Ford 6.7 Powerstroke Diesel Common Issues, Problems, and Fixes
Ford 6.7 Powerstroke Diesel Common Issues, Problems, and Tips
Ford introduced the 6.7 Powerstroke engine in the 2011 model year F-Series and we all wondered how the diesel engine they built completely in house would fair. After a good five years of being in use, they are holding up great. It’s not to say they don’t have a few issues here and there, but overall they are solid engines. We will continue to update this article as we experience new issues with them. But here is what we know so far.
Radiator failure: We see this issue mostly on the early 2011 trucks, so Ford may have fixed the issue. The 6.7 Powerstroke trucks have two radiators. The primary radiator (closest to the engine) develops a leak where the plastic tank is crimped to the metal center. We usually upgrade them to a Mishimoto all aluminum welded radiator when this happens. Replacing the radiator isn’t a terrible job, but takes a few hours to complete. There isn’t any other fix short of replacing the radiator at this time.
Other Coolant Leaks: There are common coolant leaks around the turbocharger area occasionally. The turbo coolant inlet fittings are regular offenders but are simple to replace. The turbo base gasket will sometimes leak and require the turbocharger to be removed to replace it.
Turbo Failure: One of the biggest issues the 6.7 Powerstroke engines suffered from was turbo failure. The turbo on these trucks is a fairly complicated unit. The best way to simply describe it is that they built a single shaft turbo that works the same way a compound turbo setup does. It has one exhaust housing and wheel, but two compressor housings and wheels on the other end. It basically works like a twin setup by redirecting the airflow from the first wheel to the second to be compressed again. This raises the volume of air that the single charger can create and provides ample airflow for good power. The 2011-2012 trucks had the most turbo issues. The bearings would fail. In the early production models, they used ceramic bearings that often failed. The updated replacement turbo now has steel bearings which seem to be holding up pretty well. We are a big fan of the ATS upgraded turbo kit though if you want better performance and reliability.
Random Sensor Failure: We have had a few trucks in with a failure of one of the four exhaust sensors that will put the truck in a limp mode. This is usually a fairly simple diagnosis as a code will set for the specific out of range sensor. Simply replace that sensor and you are back on the road.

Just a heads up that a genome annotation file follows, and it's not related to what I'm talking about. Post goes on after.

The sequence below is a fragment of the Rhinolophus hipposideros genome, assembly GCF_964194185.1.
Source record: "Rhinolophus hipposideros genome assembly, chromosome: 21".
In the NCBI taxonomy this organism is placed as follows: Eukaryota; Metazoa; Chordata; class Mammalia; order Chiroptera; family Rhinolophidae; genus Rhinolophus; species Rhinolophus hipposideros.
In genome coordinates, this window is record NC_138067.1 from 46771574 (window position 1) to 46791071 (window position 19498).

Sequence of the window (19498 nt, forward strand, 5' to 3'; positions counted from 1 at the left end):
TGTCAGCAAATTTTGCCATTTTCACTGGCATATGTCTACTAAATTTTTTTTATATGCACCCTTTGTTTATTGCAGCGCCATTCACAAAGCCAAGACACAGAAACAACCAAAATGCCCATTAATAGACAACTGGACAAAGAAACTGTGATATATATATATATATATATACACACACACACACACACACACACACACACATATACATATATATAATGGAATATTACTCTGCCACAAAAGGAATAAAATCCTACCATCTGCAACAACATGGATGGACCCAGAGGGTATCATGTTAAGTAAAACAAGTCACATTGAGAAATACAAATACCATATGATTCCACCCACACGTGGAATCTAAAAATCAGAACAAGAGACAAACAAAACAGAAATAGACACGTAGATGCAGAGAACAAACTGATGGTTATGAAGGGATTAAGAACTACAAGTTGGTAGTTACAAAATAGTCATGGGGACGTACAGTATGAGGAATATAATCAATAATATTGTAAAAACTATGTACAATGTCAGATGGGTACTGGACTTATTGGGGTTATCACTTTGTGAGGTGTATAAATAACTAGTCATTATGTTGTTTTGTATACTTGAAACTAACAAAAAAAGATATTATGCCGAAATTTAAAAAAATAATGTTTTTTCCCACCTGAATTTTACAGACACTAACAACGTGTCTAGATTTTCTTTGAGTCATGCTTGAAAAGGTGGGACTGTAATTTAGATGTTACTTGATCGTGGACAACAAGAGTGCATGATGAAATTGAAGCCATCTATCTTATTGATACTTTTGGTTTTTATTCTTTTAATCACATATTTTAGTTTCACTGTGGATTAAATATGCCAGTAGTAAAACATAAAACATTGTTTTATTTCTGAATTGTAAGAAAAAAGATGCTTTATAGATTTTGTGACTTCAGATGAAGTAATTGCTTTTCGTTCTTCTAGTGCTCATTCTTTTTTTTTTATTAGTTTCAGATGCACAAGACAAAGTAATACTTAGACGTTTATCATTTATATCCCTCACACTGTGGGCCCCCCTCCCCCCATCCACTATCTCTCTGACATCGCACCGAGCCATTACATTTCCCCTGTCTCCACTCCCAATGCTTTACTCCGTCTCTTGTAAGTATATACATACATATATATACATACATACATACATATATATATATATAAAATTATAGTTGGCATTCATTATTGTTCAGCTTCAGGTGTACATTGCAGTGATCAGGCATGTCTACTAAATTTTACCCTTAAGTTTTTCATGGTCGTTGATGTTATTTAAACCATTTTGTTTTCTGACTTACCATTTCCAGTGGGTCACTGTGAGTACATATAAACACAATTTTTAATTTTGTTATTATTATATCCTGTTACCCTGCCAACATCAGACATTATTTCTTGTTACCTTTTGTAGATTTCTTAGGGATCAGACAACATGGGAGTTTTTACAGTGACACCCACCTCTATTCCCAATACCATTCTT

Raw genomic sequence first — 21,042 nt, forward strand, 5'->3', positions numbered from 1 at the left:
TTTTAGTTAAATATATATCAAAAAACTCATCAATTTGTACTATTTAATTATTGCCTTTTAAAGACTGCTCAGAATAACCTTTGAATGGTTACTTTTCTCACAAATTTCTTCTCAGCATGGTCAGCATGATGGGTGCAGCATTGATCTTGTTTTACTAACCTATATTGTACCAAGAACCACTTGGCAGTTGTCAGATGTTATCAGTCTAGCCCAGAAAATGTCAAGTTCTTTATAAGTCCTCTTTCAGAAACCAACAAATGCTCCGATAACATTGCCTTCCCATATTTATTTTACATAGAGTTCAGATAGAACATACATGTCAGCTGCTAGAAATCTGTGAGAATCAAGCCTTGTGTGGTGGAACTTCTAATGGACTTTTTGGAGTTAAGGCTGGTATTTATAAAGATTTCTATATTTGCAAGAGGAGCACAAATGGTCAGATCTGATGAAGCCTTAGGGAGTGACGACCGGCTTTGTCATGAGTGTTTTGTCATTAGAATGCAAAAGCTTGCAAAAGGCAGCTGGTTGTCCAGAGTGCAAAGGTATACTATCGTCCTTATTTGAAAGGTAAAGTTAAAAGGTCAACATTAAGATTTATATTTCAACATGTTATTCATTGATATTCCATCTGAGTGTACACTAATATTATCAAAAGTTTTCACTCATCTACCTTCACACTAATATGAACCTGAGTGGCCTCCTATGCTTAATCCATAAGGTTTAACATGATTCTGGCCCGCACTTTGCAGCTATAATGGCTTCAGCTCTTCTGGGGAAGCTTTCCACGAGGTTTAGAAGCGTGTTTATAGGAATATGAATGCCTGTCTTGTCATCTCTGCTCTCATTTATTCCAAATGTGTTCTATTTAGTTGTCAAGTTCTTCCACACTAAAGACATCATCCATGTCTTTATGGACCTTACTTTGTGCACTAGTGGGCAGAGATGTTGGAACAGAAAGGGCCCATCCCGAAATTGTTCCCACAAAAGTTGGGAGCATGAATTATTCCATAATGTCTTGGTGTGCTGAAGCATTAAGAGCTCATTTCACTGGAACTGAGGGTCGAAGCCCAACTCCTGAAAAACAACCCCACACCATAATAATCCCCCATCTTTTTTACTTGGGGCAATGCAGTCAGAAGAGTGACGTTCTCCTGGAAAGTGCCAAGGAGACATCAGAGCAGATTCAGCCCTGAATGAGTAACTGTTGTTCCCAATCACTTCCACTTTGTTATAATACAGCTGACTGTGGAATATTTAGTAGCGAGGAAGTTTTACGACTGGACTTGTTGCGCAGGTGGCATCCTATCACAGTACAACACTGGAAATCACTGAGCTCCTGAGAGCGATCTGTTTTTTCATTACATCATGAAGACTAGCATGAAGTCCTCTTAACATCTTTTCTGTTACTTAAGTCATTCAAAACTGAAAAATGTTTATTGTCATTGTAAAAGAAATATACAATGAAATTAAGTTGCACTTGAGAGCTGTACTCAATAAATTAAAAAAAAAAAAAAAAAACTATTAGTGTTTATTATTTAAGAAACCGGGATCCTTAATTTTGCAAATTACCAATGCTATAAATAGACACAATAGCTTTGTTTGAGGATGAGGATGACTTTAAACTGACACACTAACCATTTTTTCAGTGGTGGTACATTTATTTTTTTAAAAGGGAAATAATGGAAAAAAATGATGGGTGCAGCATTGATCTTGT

Turbo Coolant Inlet Leak: A few trucks have come in with slight coolant leak up on the top of the engine usually towards the driver’s side. Most often it is the turbo coolant inlet fitting that leaks. You have to remove the upper intake to get at it. Replacing the fitting and line fixes the issue and is relatively easy to do.
EGR System Issues: The egr coolers are actually pretty robust on these trucks and we haven’t seen anywhere the issues we did on the 6.0 and 6.4 Powerstroke trucks. The main issue seems to be the cooler getting clogged with soot. It will usually throw a P0401 that won’t clear even though everything in the egr system seems to be functioning properly. The fix is to replace the egr cooler. Luckily they are so much easier to replace than previous engines.
DPF/DEF/EGR System Deletion: For racing and off road applications it is possible to delete these systems with the proper programming. A DPF deleted 6.7 Powerstroke diesel runs extremely well. The programming and parts are available to remove these systems for all the 6.7 Powerstroke trucks right up to the current model year although it is not legal to operate these vehicles on public roads with the emissions removed.
Glow Plug Failure: On the 2011 model year trucks the glow plugs can potentially break off and lead to massive engine damage. The later model year trucks have updated glow plugs and do not suffer this issue. If you have a 2011 model, we recommend replacing the glow plugs with the updated ones if you are not sure if they have been replaced or not.
Fuel System Failure: The fuel system on the 6.7 Powerstroke is a very good design that delivers quiet operation and great performance. The only one downfall is that if the injection pump fails, it can spread debris throughout the entire fuel system. If this happens it will require the pump, injectors, and pressure regulators all to replaced. The entire fuel system will need to be cleaned. It is recommended to be extremely careful on what fuel you put in these trucks and keep the filters changed religiously.